The ‘Portugy’ & The Italian Our Family of Trees Babies!

Blossom's Blossoms

Blossom's Blossoms

Last March 2010, I wrote about Our Family of Trees. I expressed my longing for Blossom, our orange tree, to bear fruit. (http://www.farmtablefresh.com/?p=184 The ‘Portugy’ & the Italian Part III Orchard Vineyard Our Family of Trees) She has Read more…

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Easter Pie 2011 ‘Tradition, Tradition!’

 

IMG_2938convertedSee Nancy on KSEE 24

  http://www.ksee24.com/features/central-valley-today/Love-120287689.html

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Another Rite of Passage Connor & Kris’ Easter Pie session

Conner & Kris a right of passage begins

Conner & Kris a right of passage begins


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Rite of Passage, Easter Pie

 

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My youngest niece

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Meat-a-ball! Quest for the Best

Ever since we saw the movie Eat, Pray, Love, Rick has lusted for spaghetti and meatballs. Since, we have been on a quest to find the best in Fresno. Hate to admit it, but after the movie no Italian restaurant was open. We did find one, Appleby’s, open until midnight. Rick found a semblance of pasta and meatballs but sadly, fettuccine with a combination of Alf redo and red sauce. Italian grandmothers’ were rollin’ over in their graves. Actually, the pasta dish was adequate; not that bad, not authentic Italian, but what is at Appleby’s? Since, we have tasted spaghetti and meatballs at Vini, Vidi, Vinci, a special I hear from the locals that I sat next to at the bar. Meatballs made from Angus beef, not bad. Spaghetti, cooked al dente and a red sauce rich with flavor. The next version, Piazza del Pane, soared with taste, flavor and preparation. Perfectly cooked, perfectly balanced red sauce and meatballs. Really good. 

On to the next: Another restaurant we frequent due to the hours of operation (open until 10PM) is Yukon Jack’s, located at the Herndon/99 exit. The food is good and the price is right. Spaghetti and meatballs? On the edge, I tasted a bit of Chef Boy-ar-dee in the sauce. A bit too fresh or quickly made in the kitchen; without melding the flavors that a great sauté or the time to improve the sauce would accomplish. The meatballs, not bad. The pasta was not al dente, but not terribly overcooked, all in all actually decent.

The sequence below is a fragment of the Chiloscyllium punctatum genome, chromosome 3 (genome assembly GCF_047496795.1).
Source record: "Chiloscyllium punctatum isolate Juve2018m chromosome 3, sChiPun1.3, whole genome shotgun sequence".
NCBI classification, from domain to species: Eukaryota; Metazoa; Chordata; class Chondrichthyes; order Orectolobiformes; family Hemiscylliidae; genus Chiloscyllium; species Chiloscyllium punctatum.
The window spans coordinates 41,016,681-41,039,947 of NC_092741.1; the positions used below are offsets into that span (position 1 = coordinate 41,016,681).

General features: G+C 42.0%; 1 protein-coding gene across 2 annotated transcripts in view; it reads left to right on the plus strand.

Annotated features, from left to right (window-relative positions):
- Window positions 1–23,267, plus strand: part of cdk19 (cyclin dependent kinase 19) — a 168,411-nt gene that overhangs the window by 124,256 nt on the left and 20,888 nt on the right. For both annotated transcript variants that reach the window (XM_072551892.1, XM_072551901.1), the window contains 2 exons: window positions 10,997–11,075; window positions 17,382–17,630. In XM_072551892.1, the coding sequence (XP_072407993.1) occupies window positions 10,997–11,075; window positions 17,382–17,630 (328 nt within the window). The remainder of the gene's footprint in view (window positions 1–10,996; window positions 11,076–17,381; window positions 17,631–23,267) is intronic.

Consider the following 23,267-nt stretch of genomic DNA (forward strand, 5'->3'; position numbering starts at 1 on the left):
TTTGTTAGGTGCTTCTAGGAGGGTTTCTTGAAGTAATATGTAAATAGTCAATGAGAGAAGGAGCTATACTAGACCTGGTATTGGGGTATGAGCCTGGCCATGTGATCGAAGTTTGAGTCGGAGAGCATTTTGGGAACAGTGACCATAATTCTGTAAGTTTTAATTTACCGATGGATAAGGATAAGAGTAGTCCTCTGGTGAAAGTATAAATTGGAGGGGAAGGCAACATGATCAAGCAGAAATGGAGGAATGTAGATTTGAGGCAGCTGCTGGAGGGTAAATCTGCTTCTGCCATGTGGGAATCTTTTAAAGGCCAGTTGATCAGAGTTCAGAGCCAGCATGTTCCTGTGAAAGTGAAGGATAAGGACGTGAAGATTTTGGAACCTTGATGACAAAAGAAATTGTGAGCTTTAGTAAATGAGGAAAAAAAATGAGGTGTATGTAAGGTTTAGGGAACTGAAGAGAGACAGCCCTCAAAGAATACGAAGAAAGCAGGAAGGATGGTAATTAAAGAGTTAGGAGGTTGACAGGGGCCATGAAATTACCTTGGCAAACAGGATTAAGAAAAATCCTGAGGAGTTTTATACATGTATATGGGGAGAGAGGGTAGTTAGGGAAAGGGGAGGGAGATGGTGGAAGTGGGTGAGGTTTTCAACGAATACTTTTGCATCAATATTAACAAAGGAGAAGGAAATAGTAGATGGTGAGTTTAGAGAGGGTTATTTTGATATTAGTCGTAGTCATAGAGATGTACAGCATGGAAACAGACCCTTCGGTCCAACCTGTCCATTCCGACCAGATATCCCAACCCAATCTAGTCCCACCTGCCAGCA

So far, we tried spaghetti meatballs at places we frequent. Now that we are on the quest, we will also check in on DiCicco’s, Ovidio’s and a recent local favorite in Clovis, Andiamo, the real thing. 

Anyone know of great spaghetti and ‘meat-a-balls’ in town? Please comment. I would love to hear of your favorites. You could save me the tasting calories tryin’ to find the best in town! 

Love and Garlic, Nancy V Mindful that every supper could be our last. Mangia bene.

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MEET FRIBA MY FAMILY OF LOCAL BUSINESSES

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COOKING SECRETS OF THE LAZY V ‘Cuccaz’

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Last day of August, last days of summer; home gardens are bursting with produce.  About a week ago, our friend Lisa called. “Whatcha doin?” I answered, “We’re at work!” She asked, “How long ya’ gonna’ be there?” “At least until 7”, I answered. Well, I’m gonna’ come by.” “OK, we’ll be here.” About an hour later, Lisa pulled up in her RV. She opened the back hatch and pulled out a?  I couldn’t see what she had retrieved from the back of her van. In a minute, she entered our sales office. She was carrying a giant, over grown zucchini, practically the size of an infant! “Cuccaz!” I exclaimed. “What are you talking about? she said.